In director Christopher Nolan's Inception, each of the dream-spelunking characters carries a totem, a personalised object used to differentiate reality from the world of dreams. A loaded six-sided die, a custom-made chess piece. Doesn't matter. Just so long as it works. Otherwise, they could end up stuck in a kind of limbo, forever blurring the razor-thin line between truth and dream.
Audience-goers would be wise to carry similar reminders of the real world because Inception is a wild, enjoyable ride into surrealism, and ends up feeling much longer than its hefty 148-minute run-time.
The British-American filmmaker has long toyed with issues of consciousness and memory, and the intense psychological aspects of love and pain. Inception ties together the various threads of his career, in what amounts to his most ambitious work yet.
Dom Cobb (Leonardo DiCaprio) is a security agent of the most unconventional kind -- he guards people's subconscious thoughts. Wealthy clients pay him to ensure their dreams remain uncompromised, since the dream realm is where we all hide our deepest, most valuable secrets.
Cobb, an expert in dream extraction, also pilfers ideas from his clients on the side. He hates to live so unscrupulously but he's running from a horrific incident in his past that leaves him unable to return home to his family and work a normal job.
Now, suddenly, a wealthy Japanese client, Saito (Ken Watanabe), is willing to grant Cobb his ultimate freedom, so that he can be reconnected with his children. All he must do in return is something infinitely more difficult than dream extraction: dream inception. Specifically, he must plant an idea in the head of the heir to the world's largest energy fortune, an idea that will allow Saito's own business empire to thrive. But dream inception requires not just a dream-state, or a dream-within-a-dream state, but a dream-within-a-dream-within-a-dream state. Not easy.
To do this, he recruits a team of veteran dream thieves, along with a precocious young architect (Ellen Page), and sets about entering the mind of the heir (Cillian Murphy) during a cross-Atlantic flight. But just 10 hours, you say? That can't be enough time to implant an idea in someone's head? Ahh, but in Nolan's dream world, one hour of real-time is like 10 hours of dream-time. And one hour of dream-time is like 10 hours of dream-within-a-dream time.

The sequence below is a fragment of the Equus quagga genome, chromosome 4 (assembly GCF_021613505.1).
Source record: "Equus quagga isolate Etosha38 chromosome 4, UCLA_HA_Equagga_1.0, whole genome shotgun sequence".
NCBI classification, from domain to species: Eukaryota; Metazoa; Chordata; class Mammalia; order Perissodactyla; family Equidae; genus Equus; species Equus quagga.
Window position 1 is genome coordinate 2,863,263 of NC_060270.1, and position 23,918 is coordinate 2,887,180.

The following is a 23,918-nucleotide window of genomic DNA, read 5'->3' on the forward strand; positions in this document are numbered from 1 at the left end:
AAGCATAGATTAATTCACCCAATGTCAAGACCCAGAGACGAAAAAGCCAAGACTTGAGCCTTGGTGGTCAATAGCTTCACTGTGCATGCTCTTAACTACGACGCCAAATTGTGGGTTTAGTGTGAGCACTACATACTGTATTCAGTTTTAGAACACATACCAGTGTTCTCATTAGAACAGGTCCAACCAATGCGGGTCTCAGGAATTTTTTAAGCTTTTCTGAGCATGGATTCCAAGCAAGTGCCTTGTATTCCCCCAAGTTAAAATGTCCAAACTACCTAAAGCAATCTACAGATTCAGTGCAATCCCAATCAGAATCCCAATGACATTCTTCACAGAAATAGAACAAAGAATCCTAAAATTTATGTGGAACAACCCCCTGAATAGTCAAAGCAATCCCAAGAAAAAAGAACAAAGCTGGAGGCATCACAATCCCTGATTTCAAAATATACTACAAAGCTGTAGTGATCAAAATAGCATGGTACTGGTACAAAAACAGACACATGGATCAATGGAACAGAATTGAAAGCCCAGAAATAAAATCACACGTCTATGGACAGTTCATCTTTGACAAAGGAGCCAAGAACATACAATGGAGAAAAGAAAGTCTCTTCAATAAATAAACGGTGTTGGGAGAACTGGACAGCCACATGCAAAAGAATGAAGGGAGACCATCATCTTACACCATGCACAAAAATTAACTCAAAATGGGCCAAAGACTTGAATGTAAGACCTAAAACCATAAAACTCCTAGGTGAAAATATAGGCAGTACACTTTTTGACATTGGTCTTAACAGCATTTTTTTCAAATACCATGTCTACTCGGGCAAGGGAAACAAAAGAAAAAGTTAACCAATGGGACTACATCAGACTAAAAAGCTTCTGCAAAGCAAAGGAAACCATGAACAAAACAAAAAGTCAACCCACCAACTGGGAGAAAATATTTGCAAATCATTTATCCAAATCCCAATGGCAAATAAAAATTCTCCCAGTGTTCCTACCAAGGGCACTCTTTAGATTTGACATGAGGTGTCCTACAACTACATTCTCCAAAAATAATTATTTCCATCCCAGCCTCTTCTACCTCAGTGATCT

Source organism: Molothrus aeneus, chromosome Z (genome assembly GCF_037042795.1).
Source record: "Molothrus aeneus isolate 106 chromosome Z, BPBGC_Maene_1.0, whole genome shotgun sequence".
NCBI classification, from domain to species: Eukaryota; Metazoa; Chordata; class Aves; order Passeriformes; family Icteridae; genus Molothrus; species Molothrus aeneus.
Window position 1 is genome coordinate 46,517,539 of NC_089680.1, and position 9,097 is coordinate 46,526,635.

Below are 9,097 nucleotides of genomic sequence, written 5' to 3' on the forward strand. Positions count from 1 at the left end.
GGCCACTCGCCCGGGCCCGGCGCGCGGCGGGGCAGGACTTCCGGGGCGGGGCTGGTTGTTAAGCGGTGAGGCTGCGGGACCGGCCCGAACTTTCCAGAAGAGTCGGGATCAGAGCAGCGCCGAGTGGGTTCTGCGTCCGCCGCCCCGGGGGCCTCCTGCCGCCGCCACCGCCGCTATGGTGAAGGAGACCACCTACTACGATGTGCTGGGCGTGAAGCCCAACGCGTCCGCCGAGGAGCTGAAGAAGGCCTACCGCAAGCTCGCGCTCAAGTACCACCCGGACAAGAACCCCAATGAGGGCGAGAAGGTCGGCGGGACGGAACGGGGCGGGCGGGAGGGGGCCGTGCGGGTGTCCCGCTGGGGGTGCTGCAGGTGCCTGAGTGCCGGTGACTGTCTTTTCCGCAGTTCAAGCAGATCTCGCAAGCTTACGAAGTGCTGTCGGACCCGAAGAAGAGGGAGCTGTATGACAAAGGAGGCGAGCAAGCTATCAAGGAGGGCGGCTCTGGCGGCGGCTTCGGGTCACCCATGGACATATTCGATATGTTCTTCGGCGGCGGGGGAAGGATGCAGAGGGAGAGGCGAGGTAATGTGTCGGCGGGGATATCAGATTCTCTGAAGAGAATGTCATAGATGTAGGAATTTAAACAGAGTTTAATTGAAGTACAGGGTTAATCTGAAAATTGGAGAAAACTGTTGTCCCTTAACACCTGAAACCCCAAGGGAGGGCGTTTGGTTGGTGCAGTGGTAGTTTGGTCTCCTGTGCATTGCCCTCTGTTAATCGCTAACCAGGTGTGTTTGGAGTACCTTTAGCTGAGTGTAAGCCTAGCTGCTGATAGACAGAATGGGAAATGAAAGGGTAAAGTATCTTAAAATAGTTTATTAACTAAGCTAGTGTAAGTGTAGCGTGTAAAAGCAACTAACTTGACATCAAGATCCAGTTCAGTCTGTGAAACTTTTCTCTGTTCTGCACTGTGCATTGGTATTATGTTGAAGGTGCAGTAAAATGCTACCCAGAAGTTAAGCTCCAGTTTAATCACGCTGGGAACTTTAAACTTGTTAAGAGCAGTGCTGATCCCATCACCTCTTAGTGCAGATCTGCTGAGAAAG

From there, things get tricky for our thieves, as layers upon layers of dreams start piling up, and the integrity of the dream system they've created becomes increasingly fragile, with potentially devastating effects.
Things get even trickier for Nolan, as he works hard to bring his five-story fugato to a harmonious close. It's glorious and entertaining, but far too busy, and still ends up slightly incoherent.
In interviews, Nolan says he's been developing the idea behind Inception since he was 16 years old. Like a personal dream, he's kept it close to him, where it's incubated through all these years of career success and growth.
To be clear, that idea is amazing, the product of a capable, fertile mind. But like all dreams, the vision seems to have been hard for Nolan to reproduce and convey while still making sense. That's Inception itself: a breath-taking kaleidoscope of fractured, fragmented emotions, thoughts and images, but with a few loose ends here and there.
Another problem is that, at times, the film feels like it's been neatly cleaved in two -- the story about Cobb and his wife, and the larger heist story. While the narrative works to bring the two together, they each could possibly serve as the basis of separate films.
Inception should receive best film and best director nominations for the Academy Awards. Deservedly.
As for individual awards, it's hard to imagine Leonardo not being recognised for such a fine performance. While the rest of the cast performs as expected, it must be said that Ellen Page disappoints as the architect student. The character's just a bit too flippant and immature.
The visuals are first class, and Nolan has convincingly played around with things as fundamental to our universe as gravity and time, all without relying too heavily on CGI.
Forget the hype machine and the mega-million marketing campaign, and what you're left with is an entertaining, intelligent film. Perhaps in its execution, Inception doesn't truly do justice to the incredible concept driving it. But it's a fantastic effort all the same, and a sure-fire blockbuster.